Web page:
Friday, 23 November 2012

Can It Up! Cranstrawberry Jam

The theme for the November Can It Up! Challenge is Cranberries. I had a hard time deciding what to make for this month’s challenge. I’ve never been a fan of canned cranberry sauce so I don’t eat it. It wasn’t until I tried fresh cranberry relish that I actually enjoyed it. When I found this recipe for cranberry jam, I thought it would be a good alternative to cranberry sauce/relish. It has fresh cranberries and oranges and frozen strawberries. I figured you couldn’t go wrong with those ingredients.



The recipe called for frozen strawberries in light syrup. I had some strawberries in the freezer from my strawberry-picking excursion in the Spring so I used those instead. I had more than the recipe called for but less than enough to double the recipe so it ended up making about half again as much. I added more cranberries and oranges. My adapted recipe is listed below.


This jam was perfect for Thanksgiving Dinner. Due to the additional cranberries and oranges and the lack of sweetener in the frozen strawberries, this jam turned out more like a relish than a jam. We enjoyed it as relish on slices of turkey and as jam on the Pocketbook Dinner Rolls I brought.  You’ll learn about the rolls in another post.


Cranstrawberry Jam

Makes: About 8 cups

Adapted from: The Complete Book of Small-Batch Preserving by Ellie Topp and Margaret Howard


  • 24 ounces frozen sliced strawberries, thawed
  • 12 ounces fresh cranberries
  • 2 large unpeeled oranges, cut into large pieces
  • 5 cups granulated sugar
  • 2 pouches liquid fruit pectin
  • 3 tablespoons orange juice



Step 1: Prepare the fruit

Place the strawberries in a large non-reactive pot. Coarsely chop the cranberries and orange in a food processor.  Add to the pot with the strawberries.



Step 2: Cook the jam until it thickens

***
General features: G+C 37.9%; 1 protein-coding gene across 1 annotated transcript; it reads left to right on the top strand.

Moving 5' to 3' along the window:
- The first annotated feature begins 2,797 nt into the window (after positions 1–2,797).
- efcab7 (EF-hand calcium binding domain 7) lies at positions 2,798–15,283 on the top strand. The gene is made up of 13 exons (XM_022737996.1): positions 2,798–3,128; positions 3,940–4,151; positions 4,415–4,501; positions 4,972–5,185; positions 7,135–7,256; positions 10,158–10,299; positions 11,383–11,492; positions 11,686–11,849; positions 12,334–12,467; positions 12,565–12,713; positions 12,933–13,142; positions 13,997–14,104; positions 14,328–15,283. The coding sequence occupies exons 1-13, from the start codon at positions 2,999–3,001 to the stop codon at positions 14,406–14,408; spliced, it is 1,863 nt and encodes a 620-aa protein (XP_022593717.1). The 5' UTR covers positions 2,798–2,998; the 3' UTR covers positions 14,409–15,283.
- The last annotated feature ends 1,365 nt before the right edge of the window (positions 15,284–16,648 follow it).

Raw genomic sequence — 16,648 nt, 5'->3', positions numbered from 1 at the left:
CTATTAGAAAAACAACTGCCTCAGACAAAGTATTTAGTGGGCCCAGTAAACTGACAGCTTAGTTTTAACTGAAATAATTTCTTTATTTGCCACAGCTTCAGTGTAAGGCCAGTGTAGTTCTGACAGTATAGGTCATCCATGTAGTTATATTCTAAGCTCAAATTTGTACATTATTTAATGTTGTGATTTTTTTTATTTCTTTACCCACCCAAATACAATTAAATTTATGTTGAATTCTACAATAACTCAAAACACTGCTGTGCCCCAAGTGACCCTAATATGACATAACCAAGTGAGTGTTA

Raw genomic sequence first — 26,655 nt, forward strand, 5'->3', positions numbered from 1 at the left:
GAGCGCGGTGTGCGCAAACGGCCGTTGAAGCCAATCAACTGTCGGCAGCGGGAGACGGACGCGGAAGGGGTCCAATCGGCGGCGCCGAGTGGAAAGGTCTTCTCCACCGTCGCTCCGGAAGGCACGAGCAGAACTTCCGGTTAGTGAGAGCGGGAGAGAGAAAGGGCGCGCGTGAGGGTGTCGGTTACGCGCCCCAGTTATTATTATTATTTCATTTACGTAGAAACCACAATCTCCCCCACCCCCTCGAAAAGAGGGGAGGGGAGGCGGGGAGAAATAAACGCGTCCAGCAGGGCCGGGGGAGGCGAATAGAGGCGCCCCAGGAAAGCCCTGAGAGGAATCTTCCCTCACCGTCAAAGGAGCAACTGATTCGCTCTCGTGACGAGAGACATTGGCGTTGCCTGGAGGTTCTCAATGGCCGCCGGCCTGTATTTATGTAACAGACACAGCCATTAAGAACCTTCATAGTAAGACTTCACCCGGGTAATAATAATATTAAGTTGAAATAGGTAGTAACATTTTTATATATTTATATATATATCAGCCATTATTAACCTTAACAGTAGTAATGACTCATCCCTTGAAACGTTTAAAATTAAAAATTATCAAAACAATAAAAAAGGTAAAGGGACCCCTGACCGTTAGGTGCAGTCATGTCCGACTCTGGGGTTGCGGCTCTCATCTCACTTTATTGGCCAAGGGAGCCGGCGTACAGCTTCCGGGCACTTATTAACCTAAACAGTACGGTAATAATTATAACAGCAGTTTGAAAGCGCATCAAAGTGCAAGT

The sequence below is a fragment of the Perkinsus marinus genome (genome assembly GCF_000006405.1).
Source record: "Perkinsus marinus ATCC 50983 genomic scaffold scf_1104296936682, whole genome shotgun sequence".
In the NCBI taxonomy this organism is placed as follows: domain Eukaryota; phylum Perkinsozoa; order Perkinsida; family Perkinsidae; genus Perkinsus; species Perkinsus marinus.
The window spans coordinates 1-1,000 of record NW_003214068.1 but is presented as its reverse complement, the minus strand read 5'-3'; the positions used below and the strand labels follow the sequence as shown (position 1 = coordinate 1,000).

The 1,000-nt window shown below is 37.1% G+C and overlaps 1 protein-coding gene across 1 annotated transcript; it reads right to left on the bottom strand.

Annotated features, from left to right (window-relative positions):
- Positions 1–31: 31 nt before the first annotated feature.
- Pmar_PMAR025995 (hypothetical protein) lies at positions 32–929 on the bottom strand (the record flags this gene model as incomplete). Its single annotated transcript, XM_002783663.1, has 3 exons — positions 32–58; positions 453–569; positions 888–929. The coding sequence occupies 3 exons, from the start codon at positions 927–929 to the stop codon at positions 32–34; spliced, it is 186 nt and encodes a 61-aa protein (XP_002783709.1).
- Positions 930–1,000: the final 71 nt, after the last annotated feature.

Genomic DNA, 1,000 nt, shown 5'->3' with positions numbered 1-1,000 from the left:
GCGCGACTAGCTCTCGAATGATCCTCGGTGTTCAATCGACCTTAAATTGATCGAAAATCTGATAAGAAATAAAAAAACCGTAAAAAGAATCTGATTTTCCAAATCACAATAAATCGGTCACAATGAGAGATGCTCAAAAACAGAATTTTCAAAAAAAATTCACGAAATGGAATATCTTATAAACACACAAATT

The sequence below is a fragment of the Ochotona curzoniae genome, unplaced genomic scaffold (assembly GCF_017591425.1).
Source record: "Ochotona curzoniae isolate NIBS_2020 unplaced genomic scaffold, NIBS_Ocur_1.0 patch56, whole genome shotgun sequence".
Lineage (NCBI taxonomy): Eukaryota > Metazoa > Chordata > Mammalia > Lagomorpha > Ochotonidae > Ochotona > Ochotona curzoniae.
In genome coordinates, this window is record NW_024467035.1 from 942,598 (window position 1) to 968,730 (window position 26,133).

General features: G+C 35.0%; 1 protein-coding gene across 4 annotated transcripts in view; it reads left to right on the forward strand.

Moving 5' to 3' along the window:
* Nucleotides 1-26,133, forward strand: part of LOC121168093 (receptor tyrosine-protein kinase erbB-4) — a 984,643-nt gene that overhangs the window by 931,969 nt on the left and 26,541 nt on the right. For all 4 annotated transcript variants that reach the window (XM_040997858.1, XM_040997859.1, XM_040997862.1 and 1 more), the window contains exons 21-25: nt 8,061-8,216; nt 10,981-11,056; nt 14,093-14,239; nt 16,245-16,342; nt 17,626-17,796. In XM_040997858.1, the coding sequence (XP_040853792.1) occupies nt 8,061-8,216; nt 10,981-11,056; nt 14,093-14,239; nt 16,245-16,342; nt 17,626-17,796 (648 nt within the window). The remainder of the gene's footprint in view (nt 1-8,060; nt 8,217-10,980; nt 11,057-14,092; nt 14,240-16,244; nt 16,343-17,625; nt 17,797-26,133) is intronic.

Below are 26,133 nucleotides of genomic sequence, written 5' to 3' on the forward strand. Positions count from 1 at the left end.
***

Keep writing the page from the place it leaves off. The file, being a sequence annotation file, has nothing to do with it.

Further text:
Stir in the sugar and bring the pot to a full boil over high heat and boil hard for 2 minutes, stirring constantly.



Step 3: Add the pectin

Remove the pot from the heat and stir in the pectin and liqueur, if using.



Step 4: Ladle the jam into jars

Ladle the jam into hot, sterilized mason jars, leaving 1/2-inch headspace. Release the trapped air using a Bubble Remover and Headspace Tool. Then add the lids and rings, and process the jars in a boiling-water bath for 10 minutes. For more information on water-bath canning, refer to the National Center for Home Preservation web site.  

I ran out of jelly jars so I used pint-size jars. I didn’t quite have enough jam to fill four jars completely so one jar went in the refrigerator instead of being processed in the water-bath canner.  That’s the jar I took with me to Thanksgiving Dinner. 



Step 5: Let jars rest on counter overnight

Turn the heat off. Remove canner lid. Wait 5 minutes, then remove the jars, and let them sit on the counter for 24 hours to cool and ensure they are sealed correctly. You should hear the lids pop if they are sealed properly.

Step 6: Store jars in a cool, dry place.

Place the sealed jars in a cool, dry place for storage for up to a year. If any of the jars do not seal properly, place them in the refrigerator. They will last for a couple of months in the refrigerator.


Thanks to Hima of All Four Burners for hosting the Challenge. It’s time to Can It Up!

Happy Canning!



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